Growing Mangoes

Manila Mango Tree Photo
Photographed on the right in June, and planted 8.5 years ago in March, this 8 foot tall by 10 foot wide Manila mango tree is loaded with mangoes. The fruit becomes ripe in the middle of August, and this tree bore its first fruit 3 years after planting. This Manila mango tree was purchased locally and this variety is the most commonly available of all mango varieties, since they ship them in from Southern California. It has been frozen back at least 3 times, even though I attempt to protect it on the handful of winter nights that temperatures go below freezing. It is located on the west side of the house in the lawn, on the east side of a cinder block wall. Being located a fair distance, 9 feet, from the western wall of the house helps the tree avoid the baking reflected heat it would be exposed to if it was located closer.

Shown below is a zoomed out view of the Manila mango (left) and another Keller mango tree (right), with a 6 foot wall in the background, that gives a better perspective on the size and location of the trees. Several inches of mulch are maintained around these trees. They were originally planted in the grass, but the mulch has killed most of the grass beneath them. Chemical nitrogen fertilizers are not used on these trees because it burns them very easily. However, regular applications of fish emulsion 5-1-1 and 0-10-10 are applied in warm months. They are watered by the sprinklers but are also occasionally deep soaked with the hose. Mango Grove In Phoenix Arizona

Keitt Mango Fruit Overview
Mangoes tolerate the lower desert heat very well as long as they have sufficient water. They are salt sensitive and therefore one must be very careful not to burn them with fertilizer. Freezing temperatures are hardest on young mango trees but as they grow larger they can tolerate temperatures slightly below freezing for short periods.

One of the best known fruits of the tropics, mangoes come in all sizes, shapes, colors, and even a variety of flavors. The best mangoes are sweet, with a full flavor, and are minimally stringy. Unfortunately, the mango found most often in supermarkets in the U.S. is a variety named Tommy Atkins, which is not one of the best, although it ships very well. So, many people are unaware how good a mango can be.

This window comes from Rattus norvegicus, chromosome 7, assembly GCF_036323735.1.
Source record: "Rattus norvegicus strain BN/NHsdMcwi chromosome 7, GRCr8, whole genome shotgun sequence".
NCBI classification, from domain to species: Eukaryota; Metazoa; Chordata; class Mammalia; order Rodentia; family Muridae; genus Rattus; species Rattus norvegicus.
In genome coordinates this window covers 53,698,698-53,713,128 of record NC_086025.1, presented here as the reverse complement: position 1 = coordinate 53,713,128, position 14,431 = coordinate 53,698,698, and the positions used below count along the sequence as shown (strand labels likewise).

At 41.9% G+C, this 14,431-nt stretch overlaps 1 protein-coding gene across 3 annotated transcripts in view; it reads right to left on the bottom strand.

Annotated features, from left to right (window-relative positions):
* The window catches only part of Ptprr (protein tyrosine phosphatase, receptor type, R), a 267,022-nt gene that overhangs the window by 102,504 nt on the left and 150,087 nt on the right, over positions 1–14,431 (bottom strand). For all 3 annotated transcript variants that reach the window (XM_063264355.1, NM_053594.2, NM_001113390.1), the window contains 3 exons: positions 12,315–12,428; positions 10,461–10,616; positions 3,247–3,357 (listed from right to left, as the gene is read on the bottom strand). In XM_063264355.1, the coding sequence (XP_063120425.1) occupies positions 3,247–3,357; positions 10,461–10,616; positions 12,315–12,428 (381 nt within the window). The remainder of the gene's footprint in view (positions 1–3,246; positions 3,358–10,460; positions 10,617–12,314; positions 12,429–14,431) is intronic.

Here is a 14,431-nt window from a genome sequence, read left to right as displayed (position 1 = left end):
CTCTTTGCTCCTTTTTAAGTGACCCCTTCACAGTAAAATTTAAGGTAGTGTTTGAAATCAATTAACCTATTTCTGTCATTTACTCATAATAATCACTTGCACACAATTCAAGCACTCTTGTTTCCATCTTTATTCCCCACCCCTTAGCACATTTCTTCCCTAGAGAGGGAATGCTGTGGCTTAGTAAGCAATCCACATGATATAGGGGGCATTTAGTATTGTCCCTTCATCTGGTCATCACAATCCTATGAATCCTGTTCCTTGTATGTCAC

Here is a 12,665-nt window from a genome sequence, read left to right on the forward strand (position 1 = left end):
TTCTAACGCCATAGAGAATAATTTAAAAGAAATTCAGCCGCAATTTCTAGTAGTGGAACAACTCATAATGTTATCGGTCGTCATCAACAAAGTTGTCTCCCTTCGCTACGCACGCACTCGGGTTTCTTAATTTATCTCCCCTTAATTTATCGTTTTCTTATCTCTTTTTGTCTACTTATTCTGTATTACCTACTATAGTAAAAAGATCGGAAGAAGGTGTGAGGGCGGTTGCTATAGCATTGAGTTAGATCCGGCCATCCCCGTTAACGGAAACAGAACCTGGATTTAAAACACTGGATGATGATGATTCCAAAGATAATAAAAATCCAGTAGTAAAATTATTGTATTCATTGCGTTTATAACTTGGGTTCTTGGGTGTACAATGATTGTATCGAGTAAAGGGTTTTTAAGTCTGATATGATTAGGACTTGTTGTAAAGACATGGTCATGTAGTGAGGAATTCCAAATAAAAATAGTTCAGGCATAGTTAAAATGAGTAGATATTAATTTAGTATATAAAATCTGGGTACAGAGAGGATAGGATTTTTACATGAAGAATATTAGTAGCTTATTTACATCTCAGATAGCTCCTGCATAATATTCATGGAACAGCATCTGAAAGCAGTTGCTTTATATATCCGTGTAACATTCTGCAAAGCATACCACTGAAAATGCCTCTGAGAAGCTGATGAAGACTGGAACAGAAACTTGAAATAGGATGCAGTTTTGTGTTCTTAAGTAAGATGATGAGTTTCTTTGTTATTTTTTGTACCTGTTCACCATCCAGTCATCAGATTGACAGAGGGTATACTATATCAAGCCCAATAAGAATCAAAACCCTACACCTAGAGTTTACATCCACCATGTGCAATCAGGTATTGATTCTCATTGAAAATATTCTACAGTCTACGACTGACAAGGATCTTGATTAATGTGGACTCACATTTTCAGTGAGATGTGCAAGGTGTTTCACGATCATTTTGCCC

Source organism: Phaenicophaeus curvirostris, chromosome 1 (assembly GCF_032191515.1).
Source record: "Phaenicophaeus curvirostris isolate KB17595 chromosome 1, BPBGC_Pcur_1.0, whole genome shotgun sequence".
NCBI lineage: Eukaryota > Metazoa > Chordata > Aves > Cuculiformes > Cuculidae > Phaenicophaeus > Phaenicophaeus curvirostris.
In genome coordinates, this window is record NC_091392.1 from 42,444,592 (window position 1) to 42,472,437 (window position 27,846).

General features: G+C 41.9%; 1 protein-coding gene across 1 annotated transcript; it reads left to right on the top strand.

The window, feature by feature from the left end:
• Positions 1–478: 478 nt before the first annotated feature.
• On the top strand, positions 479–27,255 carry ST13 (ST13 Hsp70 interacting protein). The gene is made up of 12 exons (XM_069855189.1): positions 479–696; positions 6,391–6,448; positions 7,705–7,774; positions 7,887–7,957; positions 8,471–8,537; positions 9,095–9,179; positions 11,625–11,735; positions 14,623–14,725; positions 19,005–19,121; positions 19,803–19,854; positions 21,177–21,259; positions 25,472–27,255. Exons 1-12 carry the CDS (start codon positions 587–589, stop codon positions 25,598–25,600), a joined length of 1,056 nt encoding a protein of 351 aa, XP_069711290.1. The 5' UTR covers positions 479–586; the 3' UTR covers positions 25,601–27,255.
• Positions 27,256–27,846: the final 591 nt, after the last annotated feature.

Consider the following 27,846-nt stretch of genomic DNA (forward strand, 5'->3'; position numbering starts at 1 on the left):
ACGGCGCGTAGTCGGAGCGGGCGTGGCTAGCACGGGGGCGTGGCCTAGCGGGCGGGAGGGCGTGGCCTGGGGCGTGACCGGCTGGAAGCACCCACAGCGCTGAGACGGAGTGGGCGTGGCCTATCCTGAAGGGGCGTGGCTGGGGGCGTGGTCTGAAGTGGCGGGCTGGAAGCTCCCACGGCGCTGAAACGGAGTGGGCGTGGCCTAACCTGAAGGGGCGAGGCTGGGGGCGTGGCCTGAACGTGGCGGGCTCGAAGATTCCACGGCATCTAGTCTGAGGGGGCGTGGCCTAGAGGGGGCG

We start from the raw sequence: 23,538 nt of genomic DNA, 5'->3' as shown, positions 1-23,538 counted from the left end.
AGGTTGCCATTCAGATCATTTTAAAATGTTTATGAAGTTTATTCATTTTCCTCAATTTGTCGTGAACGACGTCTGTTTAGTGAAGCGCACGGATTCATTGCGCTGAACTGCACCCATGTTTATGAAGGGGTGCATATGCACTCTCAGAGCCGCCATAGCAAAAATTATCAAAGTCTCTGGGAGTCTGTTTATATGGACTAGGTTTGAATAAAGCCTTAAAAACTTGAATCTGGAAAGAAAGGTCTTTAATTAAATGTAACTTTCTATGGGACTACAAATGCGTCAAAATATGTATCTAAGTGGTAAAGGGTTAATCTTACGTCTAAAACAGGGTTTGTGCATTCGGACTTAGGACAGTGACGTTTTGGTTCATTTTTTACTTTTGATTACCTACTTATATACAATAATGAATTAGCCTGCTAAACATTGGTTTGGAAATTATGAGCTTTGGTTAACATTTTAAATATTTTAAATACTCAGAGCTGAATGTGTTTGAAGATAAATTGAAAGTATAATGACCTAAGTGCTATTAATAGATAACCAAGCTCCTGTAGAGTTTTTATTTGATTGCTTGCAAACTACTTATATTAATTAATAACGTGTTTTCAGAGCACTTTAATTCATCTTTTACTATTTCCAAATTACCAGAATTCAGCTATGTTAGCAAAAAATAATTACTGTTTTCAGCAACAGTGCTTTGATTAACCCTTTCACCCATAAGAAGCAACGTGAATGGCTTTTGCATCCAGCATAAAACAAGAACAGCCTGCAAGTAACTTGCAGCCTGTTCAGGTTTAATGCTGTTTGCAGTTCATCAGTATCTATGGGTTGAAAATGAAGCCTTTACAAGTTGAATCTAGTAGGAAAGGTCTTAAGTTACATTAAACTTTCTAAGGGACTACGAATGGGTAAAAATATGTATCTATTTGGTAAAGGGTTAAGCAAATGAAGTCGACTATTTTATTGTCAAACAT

Mango trees can be grown from seed, but like many fruit trees a seedling will not reliably yield a fruit exactly like its parent tree (unless it is from a polembryonic seedling, see propagation section below). For this reason, to guarantee the type of fruit you are getting you need to buy a grafted mango tree. This being said, I have found that you actually have a good chance of getting a tree with good fruit from the seed of a nice tasting fruit. Furthermore, seedlings are much more vigorous growers than grafted trees and given our marginal mango growing climate, that extra vigor can make a big difference.

Manila Mango Fruit A good variety of mango tree, named Manila, can often be found in local big box stores in the Phoenix area. A cut fruit from my Manila mango tree is pictured on the left. Manilas are a South East Asian type mango and relatively long and thin and very sweet. Other varieties of mango trees are more difficult to buy here, but can be found at specialty nurseries or shipped in from Florida. Some very desirable varieties are Keitt, Kent, and Nam Doc Mai.

A cut Keitt mango from my tree is pictured below. Keitts are an Indian type mango and have a little more of a tart edge on them than Manilas, but they are still very sweet, especially when grown in the heat of the lower Arizona desert.

The green mango pictured above (next to the overview heading), hanging on the tree, is also a Keitt. By clicking on that picture you can see a close up of the fruit and a photo of the tree. I have had this grafted tree for close to 10 years and it is still under 3 feet tall. It is in an area with a lot of root competition but I mostly blame this lack of growth on the fact that it is a graft. For this reason, I am starting to tell people that they should plant a seedling in Phoenix, because grafts just struggle too much here.